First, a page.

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Hi just reading about using transaction scrope, previously I am used to making transactions inside a single DB class like

try
            {
                con.Open();
                tran = con.BeginTransaction();
                OleDbCommand myCommand1 = new OleDbCommand(query1, con);
                OleDbCommand myCommand2 = new OleDbCommand(query2, con);
                myCommand .Transaction = tran;
                // Save Master
                myCommand1.ExecuteNonQuery();

                // Save Childred
                myCommand2.ExecuteNonQuery();

                // Commit transaction 
                tran.Commit();

            }
catch (OleDbException ex)
                {
                    tran.Rollback();
                    lblError.Text = "An error occured " + ex.ToString();
                }

                finally
                {
                    if (con != null)
                    {
                        con.Close();
                    }

                }

But now I come to know that I can execute transaction inside the Business Logic layer simply by using a transaction scope object and using separate DB classes like

   public static int Save(Employee myEmployee)
    {
      using (TransactionScope myTransactionScope = new TransactionScope())
      {
        int RecordId = EmpDB.Save(myEmployee);

        foreach (Address myAddress in myEmployee.Addresses)
        {
          myAddress.EmployeeId = EmployeeId;
          AddressDB.Save(myAddress);
        }

        foreach (PhoneNumber myPhoneNumber in myEmployee.PhoneNumbers)
        {
          myPhoneNumber.EmployeeId = EmployeeId;
          PhoneNumberDB.Save(myPhoneNumber);
        }

        myTransactionScope.Complete();

        return EmployeeId;
      }
    }

Which one is the recommended coding practice and why ? Is using a Transaction Scope safe ? Is it the latest way to do things ? I am confused about both methods.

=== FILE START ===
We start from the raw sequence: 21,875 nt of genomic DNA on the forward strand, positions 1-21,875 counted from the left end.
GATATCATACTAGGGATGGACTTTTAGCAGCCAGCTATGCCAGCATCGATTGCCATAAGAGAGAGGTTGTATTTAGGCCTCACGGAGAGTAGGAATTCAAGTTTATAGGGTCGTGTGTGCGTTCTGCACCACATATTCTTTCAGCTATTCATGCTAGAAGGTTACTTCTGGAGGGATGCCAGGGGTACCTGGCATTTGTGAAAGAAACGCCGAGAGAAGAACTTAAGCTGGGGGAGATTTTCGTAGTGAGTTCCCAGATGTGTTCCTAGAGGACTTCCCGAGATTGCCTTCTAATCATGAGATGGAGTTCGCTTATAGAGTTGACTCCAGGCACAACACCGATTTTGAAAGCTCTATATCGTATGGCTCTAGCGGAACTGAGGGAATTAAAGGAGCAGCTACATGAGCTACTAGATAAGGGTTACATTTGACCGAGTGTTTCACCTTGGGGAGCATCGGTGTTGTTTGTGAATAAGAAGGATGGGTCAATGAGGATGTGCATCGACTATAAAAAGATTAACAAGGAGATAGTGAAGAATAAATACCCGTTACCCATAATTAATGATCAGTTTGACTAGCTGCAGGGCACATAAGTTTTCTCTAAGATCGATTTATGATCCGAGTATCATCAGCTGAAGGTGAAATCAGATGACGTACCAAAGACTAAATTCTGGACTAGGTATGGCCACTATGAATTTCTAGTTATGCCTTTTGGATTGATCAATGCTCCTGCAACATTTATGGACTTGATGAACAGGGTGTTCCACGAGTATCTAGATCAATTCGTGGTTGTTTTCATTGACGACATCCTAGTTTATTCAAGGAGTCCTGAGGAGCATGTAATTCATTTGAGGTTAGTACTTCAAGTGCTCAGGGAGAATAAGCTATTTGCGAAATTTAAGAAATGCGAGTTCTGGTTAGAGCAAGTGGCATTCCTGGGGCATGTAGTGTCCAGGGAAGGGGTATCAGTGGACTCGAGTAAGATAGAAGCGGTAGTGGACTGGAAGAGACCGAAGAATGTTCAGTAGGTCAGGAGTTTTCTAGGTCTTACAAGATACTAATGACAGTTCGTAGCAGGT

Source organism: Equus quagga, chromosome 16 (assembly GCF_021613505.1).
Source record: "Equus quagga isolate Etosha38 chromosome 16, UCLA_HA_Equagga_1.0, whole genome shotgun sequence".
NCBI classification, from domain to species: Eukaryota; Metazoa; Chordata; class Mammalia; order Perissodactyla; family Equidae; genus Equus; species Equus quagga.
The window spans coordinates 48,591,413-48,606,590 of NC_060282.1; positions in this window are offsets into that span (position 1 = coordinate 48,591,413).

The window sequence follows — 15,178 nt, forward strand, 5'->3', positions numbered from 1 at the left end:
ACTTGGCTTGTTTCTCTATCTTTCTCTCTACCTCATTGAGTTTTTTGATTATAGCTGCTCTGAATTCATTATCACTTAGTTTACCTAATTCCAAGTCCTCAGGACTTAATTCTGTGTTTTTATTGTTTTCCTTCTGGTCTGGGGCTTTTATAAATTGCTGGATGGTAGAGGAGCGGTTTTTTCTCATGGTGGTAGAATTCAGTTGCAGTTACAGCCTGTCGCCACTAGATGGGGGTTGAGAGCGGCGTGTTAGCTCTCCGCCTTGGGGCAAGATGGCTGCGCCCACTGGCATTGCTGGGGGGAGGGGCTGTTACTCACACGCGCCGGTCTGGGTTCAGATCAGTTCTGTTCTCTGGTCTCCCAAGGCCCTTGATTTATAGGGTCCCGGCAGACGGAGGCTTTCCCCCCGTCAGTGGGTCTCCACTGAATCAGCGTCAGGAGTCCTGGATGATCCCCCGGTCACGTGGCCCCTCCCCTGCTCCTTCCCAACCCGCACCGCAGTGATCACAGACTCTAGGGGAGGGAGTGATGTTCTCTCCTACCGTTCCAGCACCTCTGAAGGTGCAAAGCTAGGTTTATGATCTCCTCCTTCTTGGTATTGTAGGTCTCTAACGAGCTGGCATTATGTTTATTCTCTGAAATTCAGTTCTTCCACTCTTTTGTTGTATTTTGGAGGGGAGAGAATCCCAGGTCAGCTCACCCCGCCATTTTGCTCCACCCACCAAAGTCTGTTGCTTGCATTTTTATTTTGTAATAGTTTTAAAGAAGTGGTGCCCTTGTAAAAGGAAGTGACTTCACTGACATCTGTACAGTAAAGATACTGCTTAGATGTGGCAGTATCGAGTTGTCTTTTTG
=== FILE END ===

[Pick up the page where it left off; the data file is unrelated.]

Thanks in advance.

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1 Answer

One of the nice things about Transaction scope is that you don't need the try/catch block. You just have to call Complete on the scope in order to commit the transaction, and it rollsback automatically if an exception does occur.

You can also use other components that are able to participate in transactions, not just the DB connection. This is because the components (including the connection) look for a Transaction on the current thread. It is this transaction that is created by the call to

using (TransactionScope myTransactionScope = new TransactionScope())
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Thanks Daniel Dyson. That seems super easy and one has to code so less. If each DB layer function Address.Save();, Email.Save();, Employee.Save(); have their own connections and commands, would it work flawlessly? Like in my 2nd example. –  Popo Jul 22 '10 at 10:20
    
Sorry, that is a difficult thing to answer straight awy without testing. The good news is that it should be easy to test. –  Daniel Dyson Jul 22 '10 at 10:22
    
It would be but which one is the recommended practice and why ? –  Popo Jul 22 '10 at 10:27
    
Transaction Scope is cleaner code and provides the ability to include other components int othe scope, whereas the con.BeginTransaction doesn't. That is enough reason for me to use it. The actual DB Transaction sent down the wire to the DB is the same in this case, but who knows what you might want to add to the transaction in the future, such as logging to another db or sending an email. –  Daniel Dyson Jul 22 '10 at 10:32
    
Thanks for the info, will it commit the data if stored procedures are used in each DB class with a COMMIT in end ? Or would it just roll back in case of failure independent of the stored procedure's instructions ? –  Popo Jul 23 '10 at 4:44
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